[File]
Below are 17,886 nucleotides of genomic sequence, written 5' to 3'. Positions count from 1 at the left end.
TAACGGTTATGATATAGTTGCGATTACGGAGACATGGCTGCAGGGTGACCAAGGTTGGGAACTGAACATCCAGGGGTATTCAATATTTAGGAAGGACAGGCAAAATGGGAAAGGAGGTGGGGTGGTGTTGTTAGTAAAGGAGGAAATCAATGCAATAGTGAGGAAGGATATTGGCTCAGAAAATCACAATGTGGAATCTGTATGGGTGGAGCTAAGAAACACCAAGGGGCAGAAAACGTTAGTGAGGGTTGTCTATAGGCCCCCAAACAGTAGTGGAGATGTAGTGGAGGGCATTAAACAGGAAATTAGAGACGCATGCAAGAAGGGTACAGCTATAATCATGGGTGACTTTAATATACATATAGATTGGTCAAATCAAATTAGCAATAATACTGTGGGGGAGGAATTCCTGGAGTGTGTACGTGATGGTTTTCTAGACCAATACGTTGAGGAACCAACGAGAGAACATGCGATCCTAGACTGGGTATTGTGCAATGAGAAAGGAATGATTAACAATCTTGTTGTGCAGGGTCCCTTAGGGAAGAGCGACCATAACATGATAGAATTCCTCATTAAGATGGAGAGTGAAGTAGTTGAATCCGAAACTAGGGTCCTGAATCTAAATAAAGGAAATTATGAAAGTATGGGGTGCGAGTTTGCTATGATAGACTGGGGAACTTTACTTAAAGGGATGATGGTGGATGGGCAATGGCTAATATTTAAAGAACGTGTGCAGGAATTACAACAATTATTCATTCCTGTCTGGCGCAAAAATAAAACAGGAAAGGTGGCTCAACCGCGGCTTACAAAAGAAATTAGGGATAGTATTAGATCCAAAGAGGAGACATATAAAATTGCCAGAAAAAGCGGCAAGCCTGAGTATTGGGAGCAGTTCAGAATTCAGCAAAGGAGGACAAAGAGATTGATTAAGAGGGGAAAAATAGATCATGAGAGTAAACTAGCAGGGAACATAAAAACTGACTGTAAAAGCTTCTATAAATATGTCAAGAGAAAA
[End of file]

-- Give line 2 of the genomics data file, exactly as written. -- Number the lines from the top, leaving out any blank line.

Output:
TAACGGTTATGATATAGTTGCGATTACGGAGACATGGCTGCAGGGTGACCAAGGTTGGGAACTGAACATCCAGGGGTATTCAATATTTAGGAAGGACAGGCAAAATGGGAAAGGAGGTGGGGTGGTGTTGTTAGTAAAGGAGGAAATCAATGCAATAGTGAGGAAGGATATTGGCTCAGAAAATCACAATGTGGAATCTGTATGGGTGGAGCTAAGAAACACCAAGGGGCAGAAAACGTTAGTGAGGGTTGTCTATAGGCCCCCAAACAGTAGTGGAGATGTAGTGGAGGGCATTAAACAGGAAATTAGAGACGCATGCAAGAAGGGTACAGCTATAATCATGGGTGACTTTAATATACATATAGATTGGTCAAATCAAATTAGCAATAATACTGTGGGGGAGGAATTCCTGGAGTGTGTACGTGATGGTTTTCTAGACCAATACGTTGAGGAACCAACGAGAGAACATGCGATCCTAGACTGGGTATTGTGCAATGAGAAAGGAATGATTAACAATCTTGTTGTGCAGGGTCCCTTAGGGAAGAGCGACCATAACATGATAGAATTCCTCATTAAGATGGAGAGTGAAGTAGTTGAATCCGAAACTAGGGTCCTGAATCTAAATAAAGGAAATTATGAAAGTATGGGGTGCGAGTTTGCTATGATAGACTGGGGAACTTTACTTAAAGGGATGATGGTGGATGGGCAATGGCTAATATTTAAAGAACGTGTGCAGGAATTACAACAATTATTCATTCCTGTCTGGCGCAAAAATAAAACAGGAAAGGTGGCTCAACCGCGGCTTACAAAAGAAATTAGGGATAGTATTAGATCCAAAGAGGAGACATATAAAATTGCCAGAAAAAGCGGCAAGCCTGAGTATTGGGAGCAGTTCAGAATTCAGCAAAGGAGGACAAAGAGATTGATTAAGAGGGGAAAAATAGATCATGAGAGTAAACTAGCAGGGAACATAAAAACTGACTGTAAAAGCTTCTATAAATATGTCAAGAGAAAA